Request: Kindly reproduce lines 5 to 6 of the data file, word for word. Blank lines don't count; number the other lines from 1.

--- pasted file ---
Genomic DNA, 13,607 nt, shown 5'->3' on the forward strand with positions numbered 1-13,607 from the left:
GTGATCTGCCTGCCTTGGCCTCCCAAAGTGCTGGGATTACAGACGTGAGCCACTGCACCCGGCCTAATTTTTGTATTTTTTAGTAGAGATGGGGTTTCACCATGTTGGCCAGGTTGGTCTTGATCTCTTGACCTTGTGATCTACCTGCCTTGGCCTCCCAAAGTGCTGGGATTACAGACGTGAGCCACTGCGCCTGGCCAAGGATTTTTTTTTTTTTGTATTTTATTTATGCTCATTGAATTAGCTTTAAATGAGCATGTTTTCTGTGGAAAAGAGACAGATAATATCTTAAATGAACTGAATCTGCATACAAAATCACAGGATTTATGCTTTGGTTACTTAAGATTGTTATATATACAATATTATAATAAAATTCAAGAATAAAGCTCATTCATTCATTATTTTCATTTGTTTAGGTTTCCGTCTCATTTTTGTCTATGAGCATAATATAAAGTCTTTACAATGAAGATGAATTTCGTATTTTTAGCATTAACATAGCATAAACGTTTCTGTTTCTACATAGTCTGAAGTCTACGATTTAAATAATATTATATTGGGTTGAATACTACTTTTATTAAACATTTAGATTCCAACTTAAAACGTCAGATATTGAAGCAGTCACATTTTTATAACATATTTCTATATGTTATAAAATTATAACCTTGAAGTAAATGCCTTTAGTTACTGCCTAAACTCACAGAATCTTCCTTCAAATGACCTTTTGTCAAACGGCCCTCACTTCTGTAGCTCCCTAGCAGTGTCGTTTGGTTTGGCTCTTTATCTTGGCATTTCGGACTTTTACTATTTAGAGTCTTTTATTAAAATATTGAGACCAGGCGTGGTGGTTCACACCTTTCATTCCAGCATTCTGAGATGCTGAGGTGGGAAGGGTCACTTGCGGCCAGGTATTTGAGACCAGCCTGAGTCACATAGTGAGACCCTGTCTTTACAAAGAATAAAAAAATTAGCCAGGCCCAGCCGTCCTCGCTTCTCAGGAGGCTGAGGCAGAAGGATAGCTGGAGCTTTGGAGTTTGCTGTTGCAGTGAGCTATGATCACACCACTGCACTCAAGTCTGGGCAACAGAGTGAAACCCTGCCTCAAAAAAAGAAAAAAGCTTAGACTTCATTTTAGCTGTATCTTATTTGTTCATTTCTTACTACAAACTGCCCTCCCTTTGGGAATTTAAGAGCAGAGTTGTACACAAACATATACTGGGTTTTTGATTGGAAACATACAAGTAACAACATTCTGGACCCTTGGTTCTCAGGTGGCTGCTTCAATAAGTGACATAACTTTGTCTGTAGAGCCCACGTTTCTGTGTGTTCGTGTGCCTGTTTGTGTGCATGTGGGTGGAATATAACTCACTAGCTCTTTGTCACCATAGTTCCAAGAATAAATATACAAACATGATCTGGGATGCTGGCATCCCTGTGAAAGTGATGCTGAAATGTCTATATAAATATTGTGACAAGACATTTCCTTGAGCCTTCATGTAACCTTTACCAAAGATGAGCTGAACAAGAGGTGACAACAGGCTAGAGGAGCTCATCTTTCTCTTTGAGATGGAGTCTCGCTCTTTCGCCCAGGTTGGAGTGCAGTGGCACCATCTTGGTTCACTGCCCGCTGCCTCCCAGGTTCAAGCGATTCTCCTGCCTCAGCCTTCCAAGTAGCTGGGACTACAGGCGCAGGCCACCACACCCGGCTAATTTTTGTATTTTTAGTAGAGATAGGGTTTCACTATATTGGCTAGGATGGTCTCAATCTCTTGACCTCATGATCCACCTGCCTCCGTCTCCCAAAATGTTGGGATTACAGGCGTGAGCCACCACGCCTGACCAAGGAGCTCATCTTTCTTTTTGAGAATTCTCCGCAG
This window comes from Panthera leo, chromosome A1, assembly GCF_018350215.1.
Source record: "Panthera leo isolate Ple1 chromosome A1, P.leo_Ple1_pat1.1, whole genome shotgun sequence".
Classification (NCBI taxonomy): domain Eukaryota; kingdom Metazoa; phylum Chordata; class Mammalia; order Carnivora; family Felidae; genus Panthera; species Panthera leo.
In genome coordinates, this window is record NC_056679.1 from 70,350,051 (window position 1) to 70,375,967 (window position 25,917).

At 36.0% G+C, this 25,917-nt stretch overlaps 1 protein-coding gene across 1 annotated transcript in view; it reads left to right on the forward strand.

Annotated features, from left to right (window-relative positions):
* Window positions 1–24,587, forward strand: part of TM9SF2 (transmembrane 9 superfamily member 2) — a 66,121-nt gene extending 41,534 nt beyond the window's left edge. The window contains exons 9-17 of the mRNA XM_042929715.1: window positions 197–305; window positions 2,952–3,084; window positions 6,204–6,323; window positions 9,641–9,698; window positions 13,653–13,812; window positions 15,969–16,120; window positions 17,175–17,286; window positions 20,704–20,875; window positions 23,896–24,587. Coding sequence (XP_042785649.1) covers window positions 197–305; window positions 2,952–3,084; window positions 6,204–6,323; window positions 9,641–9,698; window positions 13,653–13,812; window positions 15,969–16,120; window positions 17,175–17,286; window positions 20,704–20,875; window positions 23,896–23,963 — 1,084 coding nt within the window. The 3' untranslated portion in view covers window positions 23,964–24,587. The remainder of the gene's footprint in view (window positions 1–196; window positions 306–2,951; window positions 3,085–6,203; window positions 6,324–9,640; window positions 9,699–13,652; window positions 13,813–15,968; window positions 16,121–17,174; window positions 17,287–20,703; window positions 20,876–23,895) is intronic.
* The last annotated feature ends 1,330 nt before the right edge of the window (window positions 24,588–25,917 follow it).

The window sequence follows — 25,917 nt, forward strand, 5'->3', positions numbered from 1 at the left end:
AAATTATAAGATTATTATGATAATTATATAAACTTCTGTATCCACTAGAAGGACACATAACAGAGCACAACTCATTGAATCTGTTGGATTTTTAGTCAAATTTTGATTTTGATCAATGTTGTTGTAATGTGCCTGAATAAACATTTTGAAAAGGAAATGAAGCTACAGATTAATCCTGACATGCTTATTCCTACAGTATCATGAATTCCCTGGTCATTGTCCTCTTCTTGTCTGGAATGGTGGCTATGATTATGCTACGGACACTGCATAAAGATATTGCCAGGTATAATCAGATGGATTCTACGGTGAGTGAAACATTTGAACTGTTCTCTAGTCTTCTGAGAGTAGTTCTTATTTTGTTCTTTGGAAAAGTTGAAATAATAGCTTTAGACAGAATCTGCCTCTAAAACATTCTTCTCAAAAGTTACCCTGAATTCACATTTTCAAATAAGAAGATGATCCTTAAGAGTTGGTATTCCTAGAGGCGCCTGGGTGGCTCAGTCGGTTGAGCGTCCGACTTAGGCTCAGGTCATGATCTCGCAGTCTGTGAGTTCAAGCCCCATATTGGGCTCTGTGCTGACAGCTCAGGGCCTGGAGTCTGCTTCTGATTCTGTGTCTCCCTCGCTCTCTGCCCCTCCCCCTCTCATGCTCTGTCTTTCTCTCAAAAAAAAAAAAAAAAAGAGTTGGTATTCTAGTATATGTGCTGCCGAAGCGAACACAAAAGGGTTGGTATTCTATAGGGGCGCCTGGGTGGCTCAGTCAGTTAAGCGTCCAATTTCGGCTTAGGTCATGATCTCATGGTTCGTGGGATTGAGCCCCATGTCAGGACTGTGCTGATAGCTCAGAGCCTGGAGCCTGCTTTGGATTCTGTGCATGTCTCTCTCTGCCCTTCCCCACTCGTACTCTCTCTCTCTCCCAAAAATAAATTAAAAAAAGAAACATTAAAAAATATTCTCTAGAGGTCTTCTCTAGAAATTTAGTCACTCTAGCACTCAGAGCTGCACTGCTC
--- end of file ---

Classification (NCBI taxonomy): domain Eukaryota; kingdom Metazoa; phylum Chordata; class Mammalia; order Carnivora; family Felidae; genus Panthera; species Panthera leo.
In genome coordinates, this window is record NC_056679.1 from 70,350,051 (window position 1) to 70,375,967 (window position 25,917).